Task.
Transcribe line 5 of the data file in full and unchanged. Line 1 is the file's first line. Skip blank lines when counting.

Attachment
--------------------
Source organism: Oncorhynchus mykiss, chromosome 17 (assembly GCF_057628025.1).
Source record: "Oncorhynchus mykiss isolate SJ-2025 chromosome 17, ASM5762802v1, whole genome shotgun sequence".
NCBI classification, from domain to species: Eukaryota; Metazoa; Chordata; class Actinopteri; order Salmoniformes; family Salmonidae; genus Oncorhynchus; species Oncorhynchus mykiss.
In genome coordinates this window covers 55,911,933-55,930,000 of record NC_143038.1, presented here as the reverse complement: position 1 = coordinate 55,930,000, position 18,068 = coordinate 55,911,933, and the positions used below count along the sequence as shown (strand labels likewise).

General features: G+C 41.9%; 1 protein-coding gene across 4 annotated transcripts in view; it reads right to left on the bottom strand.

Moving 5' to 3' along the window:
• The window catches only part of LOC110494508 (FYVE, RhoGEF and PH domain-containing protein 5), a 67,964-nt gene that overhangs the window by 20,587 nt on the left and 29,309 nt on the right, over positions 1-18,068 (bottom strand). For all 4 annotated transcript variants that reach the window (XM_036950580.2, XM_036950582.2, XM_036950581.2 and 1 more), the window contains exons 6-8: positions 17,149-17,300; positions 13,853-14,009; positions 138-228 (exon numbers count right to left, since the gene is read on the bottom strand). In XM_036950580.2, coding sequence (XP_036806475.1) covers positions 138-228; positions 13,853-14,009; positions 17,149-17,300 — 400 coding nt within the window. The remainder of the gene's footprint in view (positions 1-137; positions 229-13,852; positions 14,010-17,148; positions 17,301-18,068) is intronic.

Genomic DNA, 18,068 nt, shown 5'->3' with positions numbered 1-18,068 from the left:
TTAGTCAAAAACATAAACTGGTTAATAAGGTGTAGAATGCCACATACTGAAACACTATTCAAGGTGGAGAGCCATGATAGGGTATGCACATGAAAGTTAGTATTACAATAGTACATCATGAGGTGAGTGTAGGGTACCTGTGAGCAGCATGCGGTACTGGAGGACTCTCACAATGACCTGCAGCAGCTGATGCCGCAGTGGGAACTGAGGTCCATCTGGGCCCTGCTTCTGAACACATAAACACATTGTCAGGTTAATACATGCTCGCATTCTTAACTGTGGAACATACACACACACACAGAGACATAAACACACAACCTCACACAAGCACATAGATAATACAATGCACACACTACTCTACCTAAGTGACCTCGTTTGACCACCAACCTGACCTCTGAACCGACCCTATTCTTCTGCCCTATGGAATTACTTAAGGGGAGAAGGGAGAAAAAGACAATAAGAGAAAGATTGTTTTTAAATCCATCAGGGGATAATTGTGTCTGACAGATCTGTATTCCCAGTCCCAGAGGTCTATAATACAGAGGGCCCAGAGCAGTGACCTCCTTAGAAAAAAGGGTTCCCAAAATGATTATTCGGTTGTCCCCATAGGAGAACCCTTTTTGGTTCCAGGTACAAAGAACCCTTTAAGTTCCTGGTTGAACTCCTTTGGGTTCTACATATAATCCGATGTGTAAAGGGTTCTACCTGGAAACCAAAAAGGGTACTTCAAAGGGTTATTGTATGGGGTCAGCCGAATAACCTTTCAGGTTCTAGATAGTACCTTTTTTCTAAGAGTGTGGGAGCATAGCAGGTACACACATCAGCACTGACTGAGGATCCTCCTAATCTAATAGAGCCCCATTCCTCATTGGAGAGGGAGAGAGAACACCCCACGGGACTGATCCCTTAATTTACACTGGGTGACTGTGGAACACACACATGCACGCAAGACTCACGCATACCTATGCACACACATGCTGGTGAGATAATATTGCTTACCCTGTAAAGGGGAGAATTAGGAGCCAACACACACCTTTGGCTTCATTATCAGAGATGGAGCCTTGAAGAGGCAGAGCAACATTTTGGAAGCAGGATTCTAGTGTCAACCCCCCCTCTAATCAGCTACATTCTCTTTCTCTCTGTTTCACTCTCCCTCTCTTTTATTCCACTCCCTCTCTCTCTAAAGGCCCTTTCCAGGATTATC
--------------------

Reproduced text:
General features: G+C 41.9%; 1 protein-coding gene across 4 annotated transcripts in view; it reads right to left on the bottom strand.